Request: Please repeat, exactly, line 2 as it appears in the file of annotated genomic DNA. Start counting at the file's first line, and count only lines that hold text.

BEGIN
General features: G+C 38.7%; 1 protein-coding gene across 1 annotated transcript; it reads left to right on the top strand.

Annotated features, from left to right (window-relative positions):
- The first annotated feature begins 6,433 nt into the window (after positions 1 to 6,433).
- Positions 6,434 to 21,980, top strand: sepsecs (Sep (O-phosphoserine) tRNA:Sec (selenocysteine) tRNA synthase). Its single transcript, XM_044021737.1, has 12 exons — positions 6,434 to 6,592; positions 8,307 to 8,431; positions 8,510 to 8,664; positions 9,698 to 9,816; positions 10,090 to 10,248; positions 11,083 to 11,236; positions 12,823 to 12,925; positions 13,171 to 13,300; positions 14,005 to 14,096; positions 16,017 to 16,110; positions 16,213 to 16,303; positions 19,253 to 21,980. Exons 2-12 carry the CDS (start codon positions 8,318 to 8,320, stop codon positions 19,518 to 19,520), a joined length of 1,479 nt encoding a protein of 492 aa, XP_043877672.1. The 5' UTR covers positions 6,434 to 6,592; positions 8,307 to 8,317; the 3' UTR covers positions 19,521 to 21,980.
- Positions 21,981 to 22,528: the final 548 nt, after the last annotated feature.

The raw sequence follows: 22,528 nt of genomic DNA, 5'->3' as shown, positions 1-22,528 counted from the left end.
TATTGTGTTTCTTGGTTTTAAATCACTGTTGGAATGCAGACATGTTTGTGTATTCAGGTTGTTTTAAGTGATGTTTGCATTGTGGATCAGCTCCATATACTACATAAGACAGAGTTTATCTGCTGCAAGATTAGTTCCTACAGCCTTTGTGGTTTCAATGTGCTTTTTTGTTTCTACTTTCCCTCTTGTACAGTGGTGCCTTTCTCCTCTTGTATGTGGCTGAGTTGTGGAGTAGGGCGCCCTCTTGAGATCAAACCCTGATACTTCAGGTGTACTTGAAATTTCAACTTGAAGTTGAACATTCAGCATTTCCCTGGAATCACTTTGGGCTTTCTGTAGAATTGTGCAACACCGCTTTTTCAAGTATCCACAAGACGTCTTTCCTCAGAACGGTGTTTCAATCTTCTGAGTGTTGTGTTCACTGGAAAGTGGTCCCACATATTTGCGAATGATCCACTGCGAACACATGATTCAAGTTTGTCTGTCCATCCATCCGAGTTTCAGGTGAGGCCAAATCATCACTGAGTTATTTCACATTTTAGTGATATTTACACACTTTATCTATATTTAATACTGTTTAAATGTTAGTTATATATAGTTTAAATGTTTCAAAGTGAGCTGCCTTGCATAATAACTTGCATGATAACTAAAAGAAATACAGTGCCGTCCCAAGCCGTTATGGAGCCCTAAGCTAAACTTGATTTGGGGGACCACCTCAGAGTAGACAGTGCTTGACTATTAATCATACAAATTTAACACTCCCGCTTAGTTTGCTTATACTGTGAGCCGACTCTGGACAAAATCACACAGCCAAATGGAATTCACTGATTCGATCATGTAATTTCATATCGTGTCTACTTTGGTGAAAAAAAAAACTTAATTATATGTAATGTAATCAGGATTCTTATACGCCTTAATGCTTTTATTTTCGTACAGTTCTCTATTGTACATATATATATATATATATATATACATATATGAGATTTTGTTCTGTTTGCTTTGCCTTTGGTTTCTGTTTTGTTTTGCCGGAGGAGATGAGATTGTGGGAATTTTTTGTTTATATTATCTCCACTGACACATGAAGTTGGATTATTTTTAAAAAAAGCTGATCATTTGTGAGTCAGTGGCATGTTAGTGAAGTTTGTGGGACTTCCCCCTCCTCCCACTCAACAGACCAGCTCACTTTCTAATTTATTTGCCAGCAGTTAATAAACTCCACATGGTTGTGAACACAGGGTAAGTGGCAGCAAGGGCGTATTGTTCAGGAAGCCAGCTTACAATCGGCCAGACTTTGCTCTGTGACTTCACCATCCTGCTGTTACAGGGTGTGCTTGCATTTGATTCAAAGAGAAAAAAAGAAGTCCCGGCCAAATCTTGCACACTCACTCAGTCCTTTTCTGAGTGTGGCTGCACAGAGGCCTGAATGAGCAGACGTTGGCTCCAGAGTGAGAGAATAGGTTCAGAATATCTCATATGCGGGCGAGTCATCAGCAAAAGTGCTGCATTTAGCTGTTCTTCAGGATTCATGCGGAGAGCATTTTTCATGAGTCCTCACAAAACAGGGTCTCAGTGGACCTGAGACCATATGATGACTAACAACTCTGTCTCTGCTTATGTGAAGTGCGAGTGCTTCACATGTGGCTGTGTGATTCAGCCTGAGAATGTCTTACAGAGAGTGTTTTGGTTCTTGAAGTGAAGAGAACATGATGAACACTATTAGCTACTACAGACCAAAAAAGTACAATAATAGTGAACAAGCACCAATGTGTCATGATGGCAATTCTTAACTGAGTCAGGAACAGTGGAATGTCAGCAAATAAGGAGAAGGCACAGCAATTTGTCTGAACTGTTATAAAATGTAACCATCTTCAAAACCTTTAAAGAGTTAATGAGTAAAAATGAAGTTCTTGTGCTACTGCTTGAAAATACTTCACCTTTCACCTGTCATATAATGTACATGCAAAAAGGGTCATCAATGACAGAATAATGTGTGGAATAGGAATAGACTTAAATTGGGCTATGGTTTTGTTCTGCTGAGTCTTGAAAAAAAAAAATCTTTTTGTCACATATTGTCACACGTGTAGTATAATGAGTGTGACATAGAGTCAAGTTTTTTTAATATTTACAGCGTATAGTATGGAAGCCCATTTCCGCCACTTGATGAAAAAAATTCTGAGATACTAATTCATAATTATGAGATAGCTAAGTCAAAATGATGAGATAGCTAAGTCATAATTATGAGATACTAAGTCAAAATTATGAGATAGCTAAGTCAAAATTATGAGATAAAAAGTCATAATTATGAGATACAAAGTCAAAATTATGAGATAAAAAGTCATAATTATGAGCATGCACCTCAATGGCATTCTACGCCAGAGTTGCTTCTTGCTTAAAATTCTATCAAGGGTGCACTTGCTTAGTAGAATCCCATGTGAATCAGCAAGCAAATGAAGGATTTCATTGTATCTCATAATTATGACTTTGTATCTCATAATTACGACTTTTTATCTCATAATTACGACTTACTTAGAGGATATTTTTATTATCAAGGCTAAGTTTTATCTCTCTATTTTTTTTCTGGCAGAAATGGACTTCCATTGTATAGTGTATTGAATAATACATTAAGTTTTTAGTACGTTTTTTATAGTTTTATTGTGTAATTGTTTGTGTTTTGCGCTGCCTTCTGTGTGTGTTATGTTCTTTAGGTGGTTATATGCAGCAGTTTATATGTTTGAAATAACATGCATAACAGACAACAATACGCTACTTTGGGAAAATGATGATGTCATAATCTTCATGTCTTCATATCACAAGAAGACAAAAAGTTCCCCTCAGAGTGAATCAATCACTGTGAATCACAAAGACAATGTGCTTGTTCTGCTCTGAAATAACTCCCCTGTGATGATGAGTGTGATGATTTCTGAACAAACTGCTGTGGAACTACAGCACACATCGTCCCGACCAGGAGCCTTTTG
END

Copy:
Annotated features, from left to right (window-relative positions):